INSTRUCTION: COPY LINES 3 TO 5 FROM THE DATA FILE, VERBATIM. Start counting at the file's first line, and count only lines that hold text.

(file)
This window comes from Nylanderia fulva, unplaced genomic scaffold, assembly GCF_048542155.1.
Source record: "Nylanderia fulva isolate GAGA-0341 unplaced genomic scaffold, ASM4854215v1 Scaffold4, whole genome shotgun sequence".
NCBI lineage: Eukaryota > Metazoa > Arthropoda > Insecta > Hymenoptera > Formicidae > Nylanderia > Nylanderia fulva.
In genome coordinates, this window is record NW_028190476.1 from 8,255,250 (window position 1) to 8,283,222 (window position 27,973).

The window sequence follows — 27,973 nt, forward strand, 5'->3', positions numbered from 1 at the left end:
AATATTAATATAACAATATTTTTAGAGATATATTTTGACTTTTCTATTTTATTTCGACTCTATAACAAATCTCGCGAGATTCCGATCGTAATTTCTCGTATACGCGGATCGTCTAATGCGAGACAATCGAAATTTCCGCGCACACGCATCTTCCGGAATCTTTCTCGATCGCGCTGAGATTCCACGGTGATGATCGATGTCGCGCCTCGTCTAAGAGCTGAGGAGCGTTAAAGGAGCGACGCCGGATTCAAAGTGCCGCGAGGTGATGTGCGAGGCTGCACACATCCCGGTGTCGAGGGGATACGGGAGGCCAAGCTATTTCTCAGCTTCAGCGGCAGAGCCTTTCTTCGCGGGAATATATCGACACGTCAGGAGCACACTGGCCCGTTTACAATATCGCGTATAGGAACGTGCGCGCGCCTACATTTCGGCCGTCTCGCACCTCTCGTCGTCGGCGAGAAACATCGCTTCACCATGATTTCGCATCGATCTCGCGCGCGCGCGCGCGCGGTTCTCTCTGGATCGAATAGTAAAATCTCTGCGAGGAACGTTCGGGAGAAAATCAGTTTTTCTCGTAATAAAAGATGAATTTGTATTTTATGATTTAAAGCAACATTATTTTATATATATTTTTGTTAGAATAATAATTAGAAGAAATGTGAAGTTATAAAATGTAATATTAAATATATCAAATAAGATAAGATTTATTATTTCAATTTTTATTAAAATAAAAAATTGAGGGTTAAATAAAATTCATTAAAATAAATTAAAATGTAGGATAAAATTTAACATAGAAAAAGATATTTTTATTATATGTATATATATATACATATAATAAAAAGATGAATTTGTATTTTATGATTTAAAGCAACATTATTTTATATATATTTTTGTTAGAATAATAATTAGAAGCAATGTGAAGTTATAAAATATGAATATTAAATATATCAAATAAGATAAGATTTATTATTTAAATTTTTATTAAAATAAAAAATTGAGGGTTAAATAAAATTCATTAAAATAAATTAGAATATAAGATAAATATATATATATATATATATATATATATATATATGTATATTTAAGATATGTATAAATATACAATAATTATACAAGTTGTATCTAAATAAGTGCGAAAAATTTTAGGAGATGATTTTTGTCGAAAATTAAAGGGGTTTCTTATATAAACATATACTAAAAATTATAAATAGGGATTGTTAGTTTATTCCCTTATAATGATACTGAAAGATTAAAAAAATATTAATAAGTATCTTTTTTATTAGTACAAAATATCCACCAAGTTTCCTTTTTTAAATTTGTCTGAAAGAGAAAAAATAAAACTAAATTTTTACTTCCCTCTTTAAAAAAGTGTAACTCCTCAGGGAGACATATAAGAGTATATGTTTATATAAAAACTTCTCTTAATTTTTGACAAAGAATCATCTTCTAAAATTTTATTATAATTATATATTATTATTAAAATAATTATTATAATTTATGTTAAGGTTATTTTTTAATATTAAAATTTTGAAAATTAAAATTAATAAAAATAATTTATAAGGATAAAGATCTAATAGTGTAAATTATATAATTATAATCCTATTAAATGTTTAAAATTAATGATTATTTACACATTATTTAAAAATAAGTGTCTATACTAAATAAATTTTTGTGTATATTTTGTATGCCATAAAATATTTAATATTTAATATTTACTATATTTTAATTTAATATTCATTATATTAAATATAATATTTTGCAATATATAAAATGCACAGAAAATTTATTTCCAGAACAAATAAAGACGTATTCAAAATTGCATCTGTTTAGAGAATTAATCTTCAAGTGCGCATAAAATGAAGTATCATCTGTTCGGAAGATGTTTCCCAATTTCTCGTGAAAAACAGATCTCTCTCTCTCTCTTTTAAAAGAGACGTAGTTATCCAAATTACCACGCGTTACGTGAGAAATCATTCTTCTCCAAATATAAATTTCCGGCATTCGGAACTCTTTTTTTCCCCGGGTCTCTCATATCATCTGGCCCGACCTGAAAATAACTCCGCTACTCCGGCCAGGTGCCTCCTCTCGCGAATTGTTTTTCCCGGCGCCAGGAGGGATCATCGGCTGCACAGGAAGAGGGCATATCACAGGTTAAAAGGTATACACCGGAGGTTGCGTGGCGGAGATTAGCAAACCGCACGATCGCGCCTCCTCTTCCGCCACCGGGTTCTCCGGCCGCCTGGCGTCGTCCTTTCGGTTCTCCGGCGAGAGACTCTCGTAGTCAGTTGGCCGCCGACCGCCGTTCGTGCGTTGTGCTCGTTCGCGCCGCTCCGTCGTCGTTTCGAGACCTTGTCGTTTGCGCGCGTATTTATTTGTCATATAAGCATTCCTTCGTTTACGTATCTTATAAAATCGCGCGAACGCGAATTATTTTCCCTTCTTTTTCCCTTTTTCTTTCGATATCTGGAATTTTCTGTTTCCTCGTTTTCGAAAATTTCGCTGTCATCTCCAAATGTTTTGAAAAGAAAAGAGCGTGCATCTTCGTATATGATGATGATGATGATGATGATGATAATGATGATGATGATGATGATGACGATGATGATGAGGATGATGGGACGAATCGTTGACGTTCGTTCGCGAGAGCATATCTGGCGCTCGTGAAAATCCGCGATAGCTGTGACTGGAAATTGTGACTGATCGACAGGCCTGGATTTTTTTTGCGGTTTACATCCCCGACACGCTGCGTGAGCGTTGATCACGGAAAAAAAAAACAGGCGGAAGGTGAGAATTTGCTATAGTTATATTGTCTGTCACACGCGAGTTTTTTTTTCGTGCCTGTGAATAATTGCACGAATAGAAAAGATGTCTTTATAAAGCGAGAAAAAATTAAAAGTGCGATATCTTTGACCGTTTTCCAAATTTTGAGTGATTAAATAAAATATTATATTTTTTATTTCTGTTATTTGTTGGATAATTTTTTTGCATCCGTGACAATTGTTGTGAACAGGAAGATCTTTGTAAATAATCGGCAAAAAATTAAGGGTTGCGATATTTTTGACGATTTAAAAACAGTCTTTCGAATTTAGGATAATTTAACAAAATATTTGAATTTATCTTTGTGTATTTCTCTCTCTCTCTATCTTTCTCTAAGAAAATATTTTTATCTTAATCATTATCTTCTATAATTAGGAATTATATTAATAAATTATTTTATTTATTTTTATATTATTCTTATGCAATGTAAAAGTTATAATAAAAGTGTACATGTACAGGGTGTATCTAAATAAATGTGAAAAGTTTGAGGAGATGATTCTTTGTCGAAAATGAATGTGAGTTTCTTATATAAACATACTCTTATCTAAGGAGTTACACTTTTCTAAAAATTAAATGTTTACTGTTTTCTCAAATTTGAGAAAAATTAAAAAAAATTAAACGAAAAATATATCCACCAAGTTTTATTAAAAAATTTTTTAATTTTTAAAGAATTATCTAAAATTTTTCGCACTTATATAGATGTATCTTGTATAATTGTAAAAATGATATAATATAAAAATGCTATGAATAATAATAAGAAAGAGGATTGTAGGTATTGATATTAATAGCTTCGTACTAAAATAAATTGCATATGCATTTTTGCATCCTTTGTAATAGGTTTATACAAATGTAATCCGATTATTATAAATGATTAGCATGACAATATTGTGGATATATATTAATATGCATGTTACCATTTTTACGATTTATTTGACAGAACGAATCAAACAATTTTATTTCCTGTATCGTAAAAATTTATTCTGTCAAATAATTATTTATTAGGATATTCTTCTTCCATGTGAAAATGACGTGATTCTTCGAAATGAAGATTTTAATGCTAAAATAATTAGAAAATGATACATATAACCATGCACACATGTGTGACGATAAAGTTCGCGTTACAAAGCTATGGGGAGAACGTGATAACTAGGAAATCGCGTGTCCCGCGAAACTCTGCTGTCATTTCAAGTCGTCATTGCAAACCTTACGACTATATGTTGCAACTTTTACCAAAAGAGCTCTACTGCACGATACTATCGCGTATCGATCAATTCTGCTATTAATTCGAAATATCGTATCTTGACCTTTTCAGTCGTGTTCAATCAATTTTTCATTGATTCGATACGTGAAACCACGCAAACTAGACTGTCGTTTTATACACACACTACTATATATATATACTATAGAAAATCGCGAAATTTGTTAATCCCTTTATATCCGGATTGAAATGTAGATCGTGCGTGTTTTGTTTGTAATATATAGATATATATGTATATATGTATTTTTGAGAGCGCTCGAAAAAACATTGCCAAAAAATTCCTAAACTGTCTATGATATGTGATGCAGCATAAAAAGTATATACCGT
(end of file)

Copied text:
NCBI lineage: Eukaryota > Metazoa > Arthropoda > Insecta > Hymenoptera > Formicidae > Nylanderia > Nylanderia fulva.
In genome coordinates, this window is record NW_028190476.1 from 8,255,250 (window position 1) to 8,283,222 (window position 27,973).

The window sequence follows — 27,973 nt, forward strand, 5'->3', positions numbered from 1 at the left end: